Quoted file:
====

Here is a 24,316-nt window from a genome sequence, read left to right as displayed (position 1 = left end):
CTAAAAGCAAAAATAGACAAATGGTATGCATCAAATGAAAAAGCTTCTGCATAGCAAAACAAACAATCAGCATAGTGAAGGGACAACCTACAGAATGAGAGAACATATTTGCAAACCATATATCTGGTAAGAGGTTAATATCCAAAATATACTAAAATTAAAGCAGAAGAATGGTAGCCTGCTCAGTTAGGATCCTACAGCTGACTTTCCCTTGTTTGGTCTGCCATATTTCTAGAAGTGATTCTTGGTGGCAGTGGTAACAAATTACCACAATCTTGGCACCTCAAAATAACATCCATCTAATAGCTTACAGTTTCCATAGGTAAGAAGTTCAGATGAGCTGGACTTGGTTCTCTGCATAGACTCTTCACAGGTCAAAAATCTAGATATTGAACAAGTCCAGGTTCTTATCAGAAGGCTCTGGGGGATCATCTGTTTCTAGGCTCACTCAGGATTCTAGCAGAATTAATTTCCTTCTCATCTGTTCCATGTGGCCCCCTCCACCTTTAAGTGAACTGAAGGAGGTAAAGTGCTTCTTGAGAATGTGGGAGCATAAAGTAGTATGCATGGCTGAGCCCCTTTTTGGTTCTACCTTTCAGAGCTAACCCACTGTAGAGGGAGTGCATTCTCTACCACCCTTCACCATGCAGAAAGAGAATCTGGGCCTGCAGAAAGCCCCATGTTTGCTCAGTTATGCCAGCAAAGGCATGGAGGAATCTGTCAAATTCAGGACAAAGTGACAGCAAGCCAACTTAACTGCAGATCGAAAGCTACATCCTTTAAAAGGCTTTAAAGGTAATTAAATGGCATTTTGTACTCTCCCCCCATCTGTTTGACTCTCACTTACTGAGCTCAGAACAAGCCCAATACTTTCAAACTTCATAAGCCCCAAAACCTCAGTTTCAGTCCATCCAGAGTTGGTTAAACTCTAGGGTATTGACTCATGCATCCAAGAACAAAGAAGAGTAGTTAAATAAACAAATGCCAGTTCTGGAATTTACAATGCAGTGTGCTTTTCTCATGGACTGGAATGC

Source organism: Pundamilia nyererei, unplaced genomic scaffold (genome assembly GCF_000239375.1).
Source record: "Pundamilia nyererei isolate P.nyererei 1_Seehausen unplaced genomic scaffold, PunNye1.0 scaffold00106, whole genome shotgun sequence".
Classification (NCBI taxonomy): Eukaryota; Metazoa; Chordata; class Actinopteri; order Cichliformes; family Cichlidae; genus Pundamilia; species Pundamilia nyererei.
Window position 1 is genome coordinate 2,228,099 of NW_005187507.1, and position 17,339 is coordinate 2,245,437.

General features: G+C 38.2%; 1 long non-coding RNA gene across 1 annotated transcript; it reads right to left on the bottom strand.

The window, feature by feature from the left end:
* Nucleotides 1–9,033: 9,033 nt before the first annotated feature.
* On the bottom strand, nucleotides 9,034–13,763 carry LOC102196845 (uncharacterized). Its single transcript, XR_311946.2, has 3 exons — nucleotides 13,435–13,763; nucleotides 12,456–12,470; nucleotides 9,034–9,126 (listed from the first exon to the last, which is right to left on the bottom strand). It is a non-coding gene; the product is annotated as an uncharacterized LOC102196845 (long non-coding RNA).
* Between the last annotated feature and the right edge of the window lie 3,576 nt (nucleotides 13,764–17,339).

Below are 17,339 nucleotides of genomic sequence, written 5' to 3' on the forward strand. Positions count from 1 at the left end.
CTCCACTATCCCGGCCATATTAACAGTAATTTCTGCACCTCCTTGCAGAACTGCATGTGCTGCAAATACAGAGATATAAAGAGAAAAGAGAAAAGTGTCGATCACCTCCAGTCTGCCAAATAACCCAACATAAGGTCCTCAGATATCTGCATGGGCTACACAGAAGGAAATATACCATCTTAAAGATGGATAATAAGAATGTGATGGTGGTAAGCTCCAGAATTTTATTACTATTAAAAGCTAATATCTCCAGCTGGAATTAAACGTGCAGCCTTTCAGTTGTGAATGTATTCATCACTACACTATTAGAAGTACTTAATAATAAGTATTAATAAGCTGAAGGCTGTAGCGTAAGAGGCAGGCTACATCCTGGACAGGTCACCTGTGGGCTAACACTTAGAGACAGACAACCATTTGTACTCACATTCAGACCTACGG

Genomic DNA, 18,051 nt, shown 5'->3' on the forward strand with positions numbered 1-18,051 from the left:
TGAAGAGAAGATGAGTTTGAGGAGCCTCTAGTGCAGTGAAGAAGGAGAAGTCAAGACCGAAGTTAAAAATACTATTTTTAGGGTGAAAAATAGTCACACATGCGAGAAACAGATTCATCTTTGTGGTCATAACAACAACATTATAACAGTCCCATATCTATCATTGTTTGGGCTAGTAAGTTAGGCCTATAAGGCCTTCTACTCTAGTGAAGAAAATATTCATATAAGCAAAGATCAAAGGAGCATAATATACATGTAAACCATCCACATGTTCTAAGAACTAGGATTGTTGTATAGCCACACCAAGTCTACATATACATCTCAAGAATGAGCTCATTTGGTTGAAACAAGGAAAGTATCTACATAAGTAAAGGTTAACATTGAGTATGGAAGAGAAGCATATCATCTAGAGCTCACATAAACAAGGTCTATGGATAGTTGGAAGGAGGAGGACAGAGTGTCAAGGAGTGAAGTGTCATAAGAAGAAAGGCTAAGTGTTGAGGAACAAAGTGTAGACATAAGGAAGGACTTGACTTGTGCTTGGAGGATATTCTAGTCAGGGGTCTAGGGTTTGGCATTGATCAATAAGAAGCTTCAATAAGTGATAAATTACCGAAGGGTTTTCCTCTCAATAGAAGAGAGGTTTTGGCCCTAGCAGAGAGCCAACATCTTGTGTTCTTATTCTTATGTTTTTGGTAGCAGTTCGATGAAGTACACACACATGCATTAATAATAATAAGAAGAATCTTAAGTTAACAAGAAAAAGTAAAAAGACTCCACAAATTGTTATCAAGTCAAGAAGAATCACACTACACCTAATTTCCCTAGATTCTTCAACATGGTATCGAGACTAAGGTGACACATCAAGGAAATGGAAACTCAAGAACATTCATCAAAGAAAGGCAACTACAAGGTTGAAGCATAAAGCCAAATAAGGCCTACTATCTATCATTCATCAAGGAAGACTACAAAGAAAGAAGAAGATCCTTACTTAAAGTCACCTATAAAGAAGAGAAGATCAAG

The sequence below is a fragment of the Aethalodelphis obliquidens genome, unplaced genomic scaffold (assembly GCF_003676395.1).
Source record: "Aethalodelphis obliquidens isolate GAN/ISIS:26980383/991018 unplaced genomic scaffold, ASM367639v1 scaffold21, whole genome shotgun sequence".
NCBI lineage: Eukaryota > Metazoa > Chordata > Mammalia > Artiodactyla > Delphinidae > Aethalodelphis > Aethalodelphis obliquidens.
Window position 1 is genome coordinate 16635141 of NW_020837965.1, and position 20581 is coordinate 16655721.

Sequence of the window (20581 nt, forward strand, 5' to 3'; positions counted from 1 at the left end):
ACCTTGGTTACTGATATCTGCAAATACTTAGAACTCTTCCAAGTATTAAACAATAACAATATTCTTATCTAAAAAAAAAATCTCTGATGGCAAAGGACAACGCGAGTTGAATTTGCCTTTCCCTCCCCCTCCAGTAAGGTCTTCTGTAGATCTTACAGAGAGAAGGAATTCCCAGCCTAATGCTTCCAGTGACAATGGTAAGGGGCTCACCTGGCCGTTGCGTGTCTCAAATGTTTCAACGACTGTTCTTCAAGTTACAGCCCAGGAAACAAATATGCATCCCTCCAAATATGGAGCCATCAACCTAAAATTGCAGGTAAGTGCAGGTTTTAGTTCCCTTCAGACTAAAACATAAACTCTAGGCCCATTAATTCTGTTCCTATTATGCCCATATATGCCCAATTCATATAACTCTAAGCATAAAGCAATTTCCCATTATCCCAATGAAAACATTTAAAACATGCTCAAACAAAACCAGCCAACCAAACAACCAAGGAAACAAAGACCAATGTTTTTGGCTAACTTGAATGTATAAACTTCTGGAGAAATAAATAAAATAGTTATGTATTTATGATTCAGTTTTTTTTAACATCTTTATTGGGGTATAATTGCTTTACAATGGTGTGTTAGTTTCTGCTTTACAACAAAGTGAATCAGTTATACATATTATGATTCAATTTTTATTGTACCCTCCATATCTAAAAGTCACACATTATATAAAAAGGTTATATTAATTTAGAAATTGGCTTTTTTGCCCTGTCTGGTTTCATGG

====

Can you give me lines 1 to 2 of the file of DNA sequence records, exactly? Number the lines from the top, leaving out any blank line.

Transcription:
Here is a 24,316-nt window from a genome sequence, read left to right as displayed (position 1 = left end):
CTAAAAGCAAAAATAGACAAATGGTATGCATCAAATGAAAAAGCTTCTGCATAGCAAAACAAACAATCAGCATAGTGAAGGGACAACCTACAGAATGAGAGAACATATTTGCAAACCATATATCTGGTAAGAGGTTAATATCCAAAATATACTAAAATTAAAGCAGAAGAATGGTAGCCTGCTCAGTTAGGATCCTACAGCTGACTTTCCCTTGTTTGGTCTGCCATATTTCTAGAAGTGATTCTTGGTGGCAGTGGTAACAAATTACCACAATCTTGGCACCTCAAAATAACATCCATCTAATAGCTTACAGTTTCCATAGGTAAGAAGTTCAGATGAGCTGGACTTGGTTCTCTGCATAGACTCTTCACAGGTCAAAAATCTAGATATTGAACAAGTCCAGGTTCTTATCAGAAGGCTCTGGGGGATCATCTGTTTCTAGGCTCACTCAGGATTCTAGCAGAATTAATTTCCTTCTCATCTGTTCCATGTGGCCCCCTCCACCTTTAAGTGAACTGAAGGAGGTAAAGTGCTTCTTGAGAATGTGGGAGCATAAAGTAGTATGCATGGCTGAGCCCCTTTTTGGTTCTACCTTTCAGAGCTAACCCACTGTAGAGGGAGTGCATTCTCTACCACCCTTCACCATGCAGAAAGAGAATCTGGGCCTGCAGAAAGCCCCATGTTTGCTCAGTTATGCCAGCAAAGGCATGGAGGAATCTGTCAAATTCAGGACAAAGTGACAGCAAGCCAACTTAACTGCAGATCGAAAGCTACATCCTTTAAAAGGCTTTAAAGGTAATTAAATGGCATTTTGTACTCTCCCCCCATCTGTTTGACTCTCACTTACTGAGCTCAGAACAAGCCCAATACTTTCAAACTTCATAAGCCCCAAAACCTCAGTTTCAGTCCATCCAGAGTTGGTTAAACTCTAGGGTATTGACTCATGCATCCAAGAACAAAGAAGAGTAGTTAAATAAACAAATGCCAGTTCTGGAATTTACAATGCAGTGTGCTTTTCTCATGGACTGGAATGC